Origin and Metamorphic Redistribution of Silicon, Chromium, and Phosphorus in the Metal of Chondrites

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Science  23 Sep 1994:
Vol. 265, Issue 5180, pp. 1846-1849
DOI: 10.1126/science.265.5180.1846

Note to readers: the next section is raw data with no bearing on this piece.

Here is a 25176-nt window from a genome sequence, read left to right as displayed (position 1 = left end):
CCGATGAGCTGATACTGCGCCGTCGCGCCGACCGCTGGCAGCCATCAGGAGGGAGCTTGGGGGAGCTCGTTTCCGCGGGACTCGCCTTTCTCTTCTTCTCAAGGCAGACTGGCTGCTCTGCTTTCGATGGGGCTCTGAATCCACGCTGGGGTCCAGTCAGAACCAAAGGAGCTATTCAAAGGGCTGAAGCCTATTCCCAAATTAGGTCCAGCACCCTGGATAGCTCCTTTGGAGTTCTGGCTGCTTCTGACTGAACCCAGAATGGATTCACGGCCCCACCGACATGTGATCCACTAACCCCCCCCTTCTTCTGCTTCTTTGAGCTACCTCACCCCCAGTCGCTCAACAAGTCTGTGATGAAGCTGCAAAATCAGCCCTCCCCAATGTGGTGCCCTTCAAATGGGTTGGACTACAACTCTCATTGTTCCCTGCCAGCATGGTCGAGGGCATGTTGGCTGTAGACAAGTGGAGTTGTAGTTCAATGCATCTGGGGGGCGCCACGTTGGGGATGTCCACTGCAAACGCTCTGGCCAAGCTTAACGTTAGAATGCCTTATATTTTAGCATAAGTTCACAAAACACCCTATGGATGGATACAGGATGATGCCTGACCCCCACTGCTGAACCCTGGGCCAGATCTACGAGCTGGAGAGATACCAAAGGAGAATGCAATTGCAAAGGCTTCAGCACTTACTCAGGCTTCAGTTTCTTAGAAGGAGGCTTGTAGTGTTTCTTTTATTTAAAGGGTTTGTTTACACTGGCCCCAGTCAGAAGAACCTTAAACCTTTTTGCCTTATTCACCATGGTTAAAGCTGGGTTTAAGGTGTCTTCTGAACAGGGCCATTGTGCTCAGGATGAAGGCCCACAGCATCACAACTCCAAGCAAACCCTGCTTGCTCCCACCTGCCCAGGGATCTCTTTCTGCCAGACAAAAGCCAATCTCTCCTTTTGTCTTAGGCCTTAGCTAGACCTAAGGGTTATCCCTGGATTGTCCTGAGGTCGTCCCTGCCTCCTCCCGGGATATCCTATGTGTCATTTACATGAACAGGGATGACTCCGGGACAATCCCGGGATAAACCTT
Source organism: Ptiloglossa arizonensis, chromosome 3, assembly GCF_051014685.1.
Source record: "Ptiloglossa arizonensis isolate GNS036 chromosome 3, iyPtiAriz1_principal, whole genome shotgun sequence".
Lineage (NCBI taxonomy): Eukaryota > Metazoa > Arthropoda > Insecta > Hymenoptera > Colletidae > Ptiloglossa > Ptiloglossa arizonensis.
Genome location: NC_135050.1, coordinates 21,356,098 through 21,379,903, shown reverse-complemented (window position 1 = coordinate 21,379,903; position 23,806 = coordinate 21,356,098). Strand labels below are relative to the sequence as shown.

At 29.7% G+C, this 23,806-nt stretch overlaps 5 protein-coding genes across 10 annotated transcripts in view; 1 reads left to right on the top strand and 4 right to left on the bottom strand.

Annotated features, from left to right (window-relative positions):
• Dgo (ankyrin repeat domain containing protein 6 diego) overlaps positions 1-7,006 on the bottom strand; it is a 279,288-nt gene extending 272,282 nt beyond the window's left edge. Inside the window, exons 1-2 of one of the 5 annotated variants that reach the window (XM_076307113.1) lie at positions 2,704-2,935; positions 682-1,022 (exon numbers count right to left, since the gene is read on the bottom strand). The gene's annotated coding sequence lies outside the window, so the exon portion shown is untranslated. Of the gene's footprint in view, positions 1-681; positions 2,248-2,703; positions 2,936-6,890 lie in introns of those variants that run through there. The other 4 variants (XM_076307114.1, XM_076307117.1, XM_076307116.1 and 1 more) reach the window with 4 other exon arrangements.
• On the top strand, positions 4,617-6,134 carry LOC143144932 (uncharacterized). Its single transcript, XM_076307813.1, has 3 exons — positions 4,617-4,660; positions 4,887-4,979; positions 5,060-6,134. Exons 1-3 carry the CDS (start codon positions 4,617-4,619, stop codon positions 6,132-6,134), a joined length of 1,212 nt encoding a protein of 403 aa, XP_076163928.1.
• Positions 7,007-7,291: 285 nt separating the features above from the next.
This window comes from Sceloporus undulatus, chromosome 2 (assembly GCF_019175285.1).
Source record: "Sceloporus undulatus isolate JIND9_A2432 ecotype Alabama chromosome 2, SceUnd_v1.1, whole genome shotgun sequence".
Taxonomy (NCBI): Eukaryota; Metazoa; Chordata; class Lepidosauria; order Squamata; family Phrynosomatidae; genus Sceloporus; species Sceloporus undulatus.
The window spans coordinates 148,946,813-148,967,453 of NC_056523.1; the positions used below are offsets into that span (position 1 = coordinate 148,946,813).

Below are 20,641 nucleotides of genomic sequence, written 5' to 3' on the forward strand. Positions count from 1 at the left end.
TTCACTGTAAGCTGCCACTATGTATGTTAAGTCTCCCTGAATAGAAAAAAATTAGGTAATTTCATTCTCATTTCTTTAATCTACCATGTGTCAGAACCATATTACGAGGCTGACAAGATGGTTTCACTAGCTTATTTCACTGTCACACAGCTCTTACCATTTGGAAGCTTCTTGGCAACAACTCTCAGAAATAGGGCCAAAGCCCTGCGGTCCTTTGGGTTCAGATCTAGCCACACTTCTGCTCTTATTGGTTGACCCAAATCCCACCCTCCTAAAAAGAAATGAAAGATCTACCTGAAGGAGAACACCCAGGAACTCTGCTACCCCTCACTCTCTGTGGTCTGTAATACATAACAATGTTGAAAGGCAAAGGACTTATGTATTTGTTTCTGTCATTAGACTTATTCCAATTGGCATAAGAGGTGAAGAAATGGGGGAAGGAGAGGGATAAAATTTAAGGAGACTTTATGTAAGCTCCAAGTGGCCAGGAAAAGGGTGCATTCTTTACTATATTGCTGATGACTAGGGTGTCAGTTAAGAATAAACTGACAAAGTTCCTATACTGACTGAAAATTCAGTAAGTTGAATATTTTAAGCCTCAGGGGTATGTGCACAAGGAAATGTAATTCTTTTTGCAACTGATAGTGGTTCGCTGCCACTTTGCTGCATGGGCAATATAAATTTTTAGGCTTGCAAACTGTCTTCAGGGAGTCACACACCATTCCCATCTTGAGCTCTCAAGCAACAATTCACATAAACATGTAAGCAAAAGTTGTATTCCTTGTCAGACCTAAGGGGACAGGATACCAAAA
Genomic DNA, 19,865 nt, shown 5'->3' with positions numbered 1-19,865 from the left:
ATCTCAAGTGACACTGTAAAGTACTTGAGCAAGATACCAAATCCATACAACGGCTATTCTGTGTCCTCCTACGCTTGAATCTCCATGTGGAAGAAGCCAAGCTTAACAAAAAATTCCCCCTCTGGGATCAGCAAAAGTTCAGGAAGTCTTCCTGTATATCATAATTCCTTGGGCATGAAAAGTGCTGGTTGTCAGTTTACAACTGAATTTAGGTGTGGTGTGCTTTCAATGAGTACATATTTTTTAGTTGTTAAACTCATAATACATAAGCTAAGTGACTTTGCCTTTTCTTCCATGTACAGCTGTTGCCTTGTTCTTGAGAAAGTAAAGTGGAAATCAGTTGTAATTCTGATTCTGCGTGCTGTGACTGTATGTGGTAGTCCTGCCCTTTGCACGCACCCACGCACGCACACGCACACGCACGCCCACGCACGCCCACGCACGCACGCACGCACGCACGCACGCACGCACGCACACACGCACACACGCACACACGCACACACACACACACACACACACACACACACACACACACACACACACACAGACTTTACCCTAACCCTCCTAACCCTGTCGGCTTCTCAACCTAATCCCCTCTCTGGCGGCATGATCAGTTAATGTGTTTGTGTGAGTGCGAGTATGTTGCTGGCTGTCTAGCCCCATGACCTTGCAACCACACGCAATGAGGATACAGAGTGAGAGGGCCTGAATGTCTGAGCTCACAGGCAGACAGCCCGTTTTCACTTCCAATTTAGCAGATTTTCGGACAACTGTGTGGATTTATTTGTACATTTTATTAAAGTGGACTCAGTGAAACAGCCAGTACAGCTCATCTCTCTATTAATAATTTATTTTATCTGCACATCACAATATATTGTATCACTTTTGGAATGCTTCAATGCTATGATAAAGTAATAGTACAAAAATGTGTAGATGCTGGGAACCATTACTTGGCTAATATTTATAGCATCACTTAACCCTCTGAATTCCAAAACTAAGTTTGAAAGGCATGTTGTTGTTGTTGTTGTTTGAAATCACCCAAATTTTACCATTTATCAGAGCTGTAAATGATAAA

Chromium, silicon, and phosphorus concentrations of 0.1 to 1 percent by weight are common in metal grains in the least metamorphosed ordinary and carbonaceous chondrites. These concentrations are fairly uniform within single chondrules (but different from chondrule to chondrule) and are inversely correlated with the fayalite concentrations of the chondrule olivines. This relation shows that these chromium, silicon, and phosphorus concentrations could not have been established by condensation or equilibration in the solar nebula but are the result of metal-silicate equilibration within chondrules. Two generations of inclusions made by the exsolution of those elements have been identified: One formed during chondrule cooling and the other formed during metamorphism. The distribution and composition of the latter in type 3 to type 5 chondrites are consistent with increasing metamorphism relative to type 2 and type 3.0 material.